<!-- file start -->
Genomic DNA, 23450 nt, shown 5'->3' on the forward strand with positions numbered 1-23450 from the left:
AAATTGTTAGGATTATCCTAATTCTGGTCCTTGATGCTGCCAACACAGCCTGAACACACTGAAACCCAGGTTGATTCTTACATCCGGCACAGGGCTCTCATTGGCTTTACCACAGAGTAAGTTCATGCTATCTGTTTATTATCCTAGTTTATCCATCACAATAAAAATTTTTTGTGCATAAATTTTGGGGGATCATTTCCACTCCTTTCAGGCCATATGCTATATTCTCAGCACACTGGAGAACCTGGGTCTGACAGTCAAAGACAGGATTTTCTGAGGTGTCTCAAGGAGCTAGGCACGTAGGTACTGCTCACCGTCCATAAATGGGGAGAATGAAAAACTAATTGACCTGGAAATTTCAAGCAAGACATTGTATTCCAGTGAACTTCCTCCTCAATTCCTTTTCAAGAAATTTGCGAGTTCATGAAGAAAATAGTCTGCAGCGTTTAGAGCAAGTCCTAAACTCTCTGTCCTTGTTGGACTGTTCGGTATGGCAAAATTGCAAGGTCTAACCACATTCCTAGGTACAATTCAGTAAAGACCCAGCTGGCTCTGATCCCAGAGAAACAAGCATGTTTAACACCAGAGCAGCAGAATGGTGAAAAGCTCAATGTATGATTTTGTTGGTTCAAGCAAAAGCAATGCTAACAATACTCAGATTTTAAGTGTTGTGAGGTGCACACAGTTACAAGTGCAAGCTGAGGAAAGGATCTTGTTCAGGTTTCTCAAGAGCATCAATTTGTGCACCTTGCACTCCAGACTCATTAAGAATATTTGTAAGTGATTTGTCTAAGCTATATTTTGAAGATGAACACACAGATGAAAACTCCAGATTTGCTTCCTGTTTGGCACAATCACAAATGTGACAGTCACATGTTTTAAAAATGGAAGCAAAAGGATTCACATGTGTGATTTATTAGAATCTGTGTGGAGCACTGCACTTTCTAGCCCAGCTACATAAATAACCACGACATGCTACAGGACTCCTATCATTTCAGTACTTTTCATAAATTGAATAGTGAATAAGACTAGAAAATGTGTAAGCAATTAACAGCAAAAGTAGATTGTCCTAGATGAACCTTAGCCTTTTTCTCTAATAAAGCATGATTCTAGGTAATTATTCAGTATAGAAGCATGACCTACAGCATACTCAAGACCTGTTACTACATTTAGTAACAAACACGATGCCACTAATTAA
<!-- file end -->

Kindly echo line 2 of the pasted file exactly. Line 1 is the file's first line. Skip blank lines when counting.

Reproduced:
AAATTGTTAGGATTATCCTAATTCTGGTCCTTGATGCTGCCAACACAGCCTGAACACACTGAAACCCAGGTTGATTCTTACATCCGGCACAGGGCTCTCATTGGCTTTACCACAGAGTAAGTTCATGCTATCTGTTTATTATCCTAGTTTATCCATCACAATAAAAATTTTTTGTGCATAAATTTTGGGGGATCATTTCCACTCCTTTCAGGCCATATGCTATATTCTCAGCACACTGGAGAACCTGGGTCTGACAGTCAAAGACAGGATTTTCTGAGGTGTCTCAAGGAGCTAGGCACGTAGGTACTGCTCACCGTCCATAAATGGGGAGAATGAAAAACTAATTGACCTGGAAATTTCAAGCAAGACATTGTATTCCAGTGAACTTCCTCCTCAATTCCTTTTCAAGAAATTTGCGAGTTCATGAAGAAAATAGTCTGCAGCGTTTAGAGCAAGTCCTAAACTCTCTGTCCTTGTTGGACTGTTCGGTATGGCAAAATTGCAAGGTCTAACCACATTCCTAGGTACAATTCAGTAAAGACCCAGCTGGCTCTGATCCCAGAGAAACAAGCATGTTTAACACCAGAGCAGCAGAATGGTGAAAAGCTCAATGTATGATTTTGTTGGTTCAAGCAAAAGCAATGCTAACAATACTCAGATTTTAAGTGTTGTGAGGTGCACACAGTTACAAGTGCAAGCTGAGGAAAGGATCTTGTTCAGGTTTCTCAAGAGCATCAATTTGTGCACCTTGCACTCCAGACTCATTAAGAATATTTGTAAGTGATTTGTCTAAGCTATATTTTGAAGATGAACACACAGATGAAAACTCCAGATTTGCTTCCTGTTTGGCACAATCACAAATGTGACAGTCACATGTTTTAAAAATGGAAGCAAAAGGATTCACATGTGTGATTTATTAGAATCTGTGTGGAGCACTGCACTTTCTAGCCCAGCTACATAAATAACCACGACATGCTACAGGACTCCTATCATTTCAGTACTTTTCATAAATTGAATAGTGAATAAGACTAGAAAATGTGTAAGCAATTAACAGCAAAAGTAGATTGTCCTAGATGAACCTTAGCCTTTTTCTCTAATAAAGCATGATTCTAGGTAATTATTCAGTATAGAAGCATGACCTACAGCATACTCAAGACCTGTTACTACATTTAGTAACAAACACGATGCCACTAATTAA